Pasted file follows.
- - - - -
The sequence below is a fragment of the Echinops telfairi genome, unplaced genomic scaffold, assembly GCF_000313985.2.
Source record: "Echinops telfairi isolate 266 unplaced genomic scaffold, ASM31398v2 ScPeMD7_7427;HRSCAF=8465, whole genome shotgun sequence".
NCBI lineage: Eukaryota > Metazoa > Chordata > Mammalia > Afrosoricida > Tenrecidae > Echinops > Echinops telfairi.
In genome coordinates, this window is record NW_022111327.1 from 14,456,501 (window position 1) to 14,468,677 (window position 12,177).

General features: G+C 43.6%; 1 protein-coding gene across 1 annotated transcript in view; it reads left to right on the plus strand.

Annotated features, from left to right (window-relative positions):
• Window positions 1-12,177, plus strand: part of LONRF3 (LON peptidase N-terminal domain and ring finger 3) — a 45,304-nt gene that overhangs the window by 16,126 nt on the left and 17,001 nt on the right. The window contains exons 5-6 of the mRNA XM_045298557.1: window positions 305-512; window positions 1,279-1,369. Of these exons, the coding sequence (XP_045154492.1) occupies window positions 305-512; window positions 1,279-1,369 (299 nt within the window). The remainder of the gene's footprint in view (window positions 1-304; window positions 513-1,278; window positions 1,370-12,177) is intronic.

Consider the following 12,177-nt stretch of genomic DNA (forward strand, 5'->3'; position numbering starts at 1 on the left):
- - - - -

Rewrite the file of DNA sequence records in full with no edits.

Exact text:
The sequence below is a fragment of the Echinops telfairi genome, unplaced genomic scaffold, assembly GCF_000313985.2.
Source record: "Echinops telfairi isolate 266 unplaced genomic scaffold, ASM31398v2 ScPeMD7_7427;HRSCAF=8465, whole genome shotgun sequence".
NCBI lineage: Eukaryota > Metazoa > Chordata > Mammalia > Afrosoricida > Tenrecidae > Echinops > Echinops telfairi.
In genome coordinates, this window is record NW_022111327.1 from 14,456,501 (window position 1) to 14,468,677 (window position 12,177).

General features: G+C 43.6%; 1 protein-coding gene across 1 annotated transcript in view; it reads left to right on the plus strand.

Annotated features, from left to right (window-relative positions):
• Window positions 1-12,177, plus strand: part of LONRF3 (LON peptidase N-terminal domain and ring finger 3) — a 45,304-nt gene that overhangs the window by 16,126 nt on the left and 17,001 nt on the right. The window contains exons 5-6 of the mRNA XM_045298557.1: window positions 305-512; window positions 1,279-1,369. Of these exons, the coding sequence (XP_045154492.1) occupies window positions 305-512; window positions 1,279-1,369 (299 nt within the window). The remainder of the gene's footprint in view (window positions 1-304; window positions 513-1,278; window positions 1,370-12,177) is intronic.

Consider the following 12,177-nt stretch of genomic DNA (forward strand, 5'->3'; position numbering starts at 1 on the left):